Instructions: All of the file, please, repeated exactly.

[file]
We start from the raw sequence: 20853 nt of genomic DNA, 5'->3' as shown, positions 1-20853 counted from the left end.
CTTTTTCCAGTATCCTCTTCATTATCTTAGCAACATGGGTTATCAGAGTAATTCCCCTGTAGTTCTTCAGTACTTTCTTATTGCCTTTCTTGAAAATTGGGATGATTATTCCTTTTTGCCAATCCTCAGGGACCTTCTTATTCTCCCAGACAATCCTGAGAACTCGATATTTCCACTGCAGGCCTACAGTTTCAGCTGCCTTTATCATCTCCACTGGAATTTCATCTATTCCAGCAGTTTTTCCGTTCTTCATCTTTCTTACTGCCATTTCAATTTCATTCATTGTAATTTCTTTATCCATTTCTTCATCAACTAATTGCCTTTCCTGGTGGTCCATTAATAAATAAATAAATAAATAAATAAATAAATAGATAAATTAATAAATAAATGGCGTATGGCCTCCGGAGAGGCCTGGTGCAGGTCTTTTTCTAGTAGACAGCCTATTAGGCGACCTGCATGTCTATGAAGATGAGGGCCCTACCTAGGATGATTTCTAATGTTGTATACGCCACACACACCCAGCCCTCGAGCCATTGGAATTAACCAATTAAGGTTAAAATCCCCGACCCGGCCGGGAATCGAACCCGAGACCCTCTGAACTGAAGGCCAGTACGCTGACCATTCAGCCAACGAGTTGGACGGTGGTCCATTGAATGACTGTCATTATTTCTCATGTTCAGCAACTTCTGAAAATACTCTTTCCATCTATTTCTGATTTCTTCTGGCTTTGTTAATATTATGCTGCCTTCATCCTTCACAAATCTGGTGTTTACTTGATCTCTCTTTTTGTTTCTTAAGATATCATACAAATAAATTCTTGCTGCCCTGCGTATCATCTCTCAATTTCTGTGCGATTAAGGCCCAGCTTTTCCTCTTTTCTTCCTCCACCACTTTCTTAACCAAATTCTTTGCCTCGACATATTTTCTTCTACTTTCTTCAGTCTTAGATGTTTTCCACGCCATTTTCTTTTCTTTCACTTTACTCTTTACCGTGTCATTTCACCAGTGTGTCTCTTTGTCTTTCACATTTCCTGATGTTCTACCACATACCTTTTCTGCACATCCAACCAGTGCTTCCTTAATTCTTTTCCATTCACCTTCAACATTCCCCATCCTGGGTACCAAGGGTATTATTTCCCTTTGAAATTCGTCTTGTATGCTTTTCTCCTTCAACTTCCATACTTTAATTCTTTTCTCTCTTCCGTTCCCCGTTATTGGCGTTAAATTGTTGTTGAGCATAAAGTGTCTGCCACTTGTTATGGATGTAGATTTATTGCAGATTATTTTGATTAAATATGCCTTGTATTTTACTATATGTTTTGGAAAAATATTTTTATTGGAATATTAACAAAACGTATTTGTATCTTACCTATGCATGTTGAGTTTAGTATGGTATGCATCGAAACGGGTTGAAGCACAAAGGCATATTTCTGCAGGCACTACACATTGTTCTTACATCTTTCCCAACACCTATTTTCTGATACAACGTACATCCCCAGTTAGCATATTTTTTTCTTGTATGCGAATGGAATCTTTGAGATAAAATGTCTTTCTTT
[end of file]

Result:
We start from the raw sequence: 20853 nt of genomic DNA, 5'->3' as shown, positions 1-20853 counted from the left end.
CTTTTTCCAGTATCCTCTTCATTATCTTAGCAACATGGGTTATCAGAGTAATTCCCCTGTAGTTCTTCAGTACTTTCTTATTGCCTTTCTTGAAAATTGGGATGATTATTCCTTTTTGCCAATCCTCAGGGACCTTCTTATTCTCCCAGACAATCCTGAGAACTCGATATTTCCACTGCAGGCCTACAGTTTCAGCTGCCTTTATCATCTCCACTGGAATTTCATCTATTCCAGCAGTTTTTCCGTTCTTCATCTTTCTTACTGCCATTTCAATTTCATTCATTGTAATTTCTTTATCCATTTCTTCATCAACTAATTGCCTTTCCTGGTGGTCCATTAATAAATAAATAAATAAATAAATAAATAAATAGATAAATTAATAAATAAATGGCGTATGGCCTCCGGAGAGGCCTGGTGCAGGTCTTTTTCTAGTAGACAGCCTATTAGGCGACCTGCATGTCTATGAAGATGAGGGCCCTACCTAGGATGATTTCTAATGTTGTATACGCCACACACACCCAGCCCTCGAGCCATTGGAATTAACCAATTAAGGTTAAAATCCCCGACCCGGCCGGGAATCGAACCCGAGACCCTCTGAACTGAAGGCCAGTACGCTGACCATTCAGCCAACGAGTTGGACGGTGGTCCATTGAATGACTGTCATTATTTCTCATGTTCAGCAACTTCTGAAAATACTCTTTCCATCTATTTCTGATTTCTTCTGGCTTTGTTAATATTATGCTGCCTTCATCCTTCACAAATCTGGTGTTTACTTGATCTCTCTTTTTGTTTCTTAAGATATCATACAAATAAATTCTTGCTGCCCTGCGTATCATCTCTCAATTTCTGTGCGATTAAGGCCCAGCTTTTCCTCTTTTCTTCCTCCACCACTTTCTTAACCAAATTCTTTGCCTCGACATATTTTCTTCTACTTTCTTCAGTCTTAGATGTTTTCCACGCCATTTTCTTTTCTTTCACTTTACTCTTTACCGTGTCATTTCACCAGTGTGTCTCTTTGTCTTTCACATTTCCTGATGTTCTACCACATACCTTTTCTGCACATCCAACCAGTGCTTCCTTAATTCTTTTCCATTCACCTTCAACATTCCCCATCCTGGGTACCAAGGGTATTATTTCCCTTTGAAATTCGTCTTGTATGCTTTTCTCCTTCAACTTCCATACTTTAATTCTTTTCTCTCTTCCGTTCCCCGTTATTGGCGTTAAATTGTTGTTGAGCATAAAGTGTCTGCCACTTGTTATGGATGTAGATTTATTGCAGATTATTTTGATTAAATATGCCTTGTATTTTACTATATGTTTTGGAAAAATATTTTTATTGGAATATTAACAAAACGTATTTGTATCTTACCTATGCATGTTGAGTTTAGTATGGTATGCATCGAAACGGGTTGAAGCACAAAGGCATATTTCTGCAGGCACTACACATTGTTCTTACATCTTTCCCAACACCTATTTTCTGATACAACGTACATCCCCAGTTAGCATATTTTTTTCTTGTATGCGAATGGAATCTTTGAGATAAAATGTCTTTCTTT